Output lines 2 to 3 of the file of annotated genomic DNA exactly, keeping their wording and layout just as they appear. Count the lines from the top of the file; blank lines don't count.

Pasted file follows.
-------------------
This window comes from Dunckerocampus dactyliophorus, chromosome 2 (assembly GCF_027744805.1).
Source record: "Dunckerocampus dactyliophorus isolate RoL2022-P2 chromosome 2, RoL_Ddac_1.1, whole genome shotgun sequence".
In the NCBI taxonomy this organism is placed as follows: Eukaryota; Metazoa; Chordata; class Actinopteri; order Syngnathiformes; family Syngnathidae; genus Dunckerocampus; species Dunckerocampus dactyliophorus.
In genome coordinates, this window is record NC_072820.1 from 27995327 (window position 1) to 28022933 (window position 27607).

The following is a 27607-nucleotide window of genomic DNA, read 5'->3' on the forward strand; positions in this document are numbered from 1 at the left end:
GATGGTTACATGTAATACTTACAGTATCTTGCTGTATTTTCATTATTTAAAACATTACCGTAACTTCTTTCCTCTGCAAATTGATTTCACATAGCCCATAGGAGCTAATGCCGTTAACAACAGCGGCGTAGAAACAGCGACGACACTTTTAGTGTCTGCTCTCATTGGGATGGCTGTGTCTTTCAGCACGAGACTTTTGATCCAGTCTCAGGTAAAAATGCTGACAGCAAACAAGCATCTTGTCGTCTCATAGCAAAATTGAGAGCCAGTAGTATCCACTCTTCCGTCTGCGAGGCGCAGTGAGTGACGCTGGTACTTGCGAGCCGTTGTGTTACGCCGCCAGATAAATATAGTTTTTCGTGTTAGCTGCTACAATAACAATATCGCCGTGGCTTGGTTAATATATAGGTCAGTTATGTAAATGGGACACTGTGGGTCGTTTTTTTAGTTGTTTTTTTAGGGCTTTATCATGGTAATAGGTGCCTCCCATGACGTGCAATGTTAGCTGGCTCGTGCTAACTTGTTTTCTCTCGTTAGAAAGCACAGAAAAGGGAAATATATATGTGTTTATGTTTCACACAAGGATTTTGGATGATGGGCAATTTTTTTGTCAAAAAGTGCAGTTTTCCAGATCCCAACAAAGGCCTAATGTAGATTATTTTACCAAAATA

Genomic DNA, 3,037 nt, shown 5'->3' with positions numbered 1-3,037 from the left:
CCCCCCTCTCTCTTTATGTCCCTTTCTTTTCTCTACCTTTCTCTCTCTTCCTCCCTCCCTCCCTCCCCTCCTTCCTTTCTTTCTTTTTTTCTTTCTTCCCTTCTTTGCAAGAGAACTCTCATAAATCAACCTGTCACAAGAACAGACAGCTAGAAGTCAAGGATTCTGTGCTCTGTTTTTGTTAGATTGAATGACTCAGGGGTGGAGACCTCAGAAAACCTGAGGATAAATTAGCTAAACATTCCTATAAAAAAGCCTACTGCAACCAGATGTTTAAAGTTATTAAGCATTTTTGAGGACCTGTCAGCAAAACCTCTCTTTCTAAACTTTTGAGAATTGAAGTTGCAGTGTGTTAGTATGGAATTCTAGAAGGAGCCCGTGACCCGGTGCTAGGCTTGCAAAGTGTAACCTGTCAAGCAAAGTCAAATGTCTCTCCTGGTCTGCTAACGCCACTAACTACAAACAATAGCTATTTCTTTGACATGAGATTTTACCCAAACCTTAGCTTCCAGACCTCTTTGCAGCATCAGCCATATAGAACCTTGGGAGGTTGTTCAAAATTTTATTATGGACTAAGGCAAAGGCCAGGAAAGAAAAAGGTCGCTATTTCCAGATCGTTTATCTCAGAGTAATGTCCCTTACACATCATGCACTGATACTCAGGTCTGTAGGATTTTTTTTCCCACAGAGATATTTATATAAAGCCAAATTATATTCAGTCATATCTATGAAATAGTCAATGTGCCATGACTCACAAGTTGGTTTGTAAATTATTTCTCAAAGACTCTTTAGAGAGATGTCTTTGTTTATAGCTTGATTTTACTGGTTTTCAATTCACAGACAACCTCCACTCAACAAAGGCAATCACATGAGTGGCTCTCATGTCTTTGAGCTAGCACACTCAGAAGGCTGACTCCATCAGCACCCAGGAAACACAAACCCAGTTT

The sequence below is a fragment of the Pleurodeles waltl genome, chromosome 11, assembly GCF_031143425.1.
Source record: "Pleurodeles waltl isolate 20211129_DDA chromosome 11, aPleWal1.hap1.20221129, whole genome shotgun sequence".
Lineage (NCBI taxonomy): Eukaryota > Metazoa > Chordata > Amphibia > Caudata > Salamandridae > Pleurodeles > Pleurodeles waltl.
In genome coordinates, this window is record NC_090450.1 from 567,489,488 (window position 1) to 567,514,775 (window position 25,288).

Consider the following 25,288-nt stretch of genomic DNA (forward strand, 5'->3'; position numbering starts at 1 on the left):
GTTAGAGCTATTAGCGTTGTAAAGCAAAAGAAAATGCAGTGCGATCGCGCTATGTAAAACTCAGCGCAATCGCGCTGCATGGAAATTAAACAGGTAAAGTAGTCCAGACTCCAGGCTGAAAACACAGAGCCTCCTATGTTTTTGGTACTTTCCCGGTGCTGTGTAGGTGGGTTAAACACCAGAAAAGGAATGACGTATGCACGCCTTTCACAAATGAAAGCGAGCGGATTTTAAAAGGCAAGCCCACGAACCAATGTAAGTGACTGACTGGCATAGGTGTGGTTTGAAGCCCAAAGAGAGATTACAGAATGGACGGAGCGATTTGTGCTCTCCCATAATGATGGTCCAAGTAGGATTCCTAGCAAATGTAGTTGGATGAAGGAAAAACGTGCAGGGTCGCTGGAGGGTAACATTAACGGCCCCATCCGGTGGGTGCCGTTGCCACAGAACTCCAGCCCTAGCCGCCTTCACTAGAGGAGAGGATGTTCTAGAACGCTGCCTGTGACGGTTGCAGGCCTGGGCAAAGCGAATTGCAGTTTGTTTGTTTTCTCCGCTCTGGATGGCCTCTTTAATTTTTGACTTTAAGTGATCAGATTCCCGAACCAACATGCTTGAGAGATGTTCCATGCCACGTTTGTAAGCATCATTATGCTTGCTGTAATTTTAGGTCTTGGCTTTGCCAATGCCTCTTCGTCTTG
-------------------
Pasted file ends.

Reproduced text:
Source record: "Dunckerocampus dactyliophorus isolate RoL2022-P2 chromosome 2, RoL_Ddac_1.1, whole genome shotgun sequence".
In the NCBI taxonomy this organism is placed as follows: Eukaryota; Metazoa; Chordata; class Actinopteri; order Syngnathiformes; family Syngnathidae; genus Dunckerocampus; species Dunckerocampus dactyliophorus.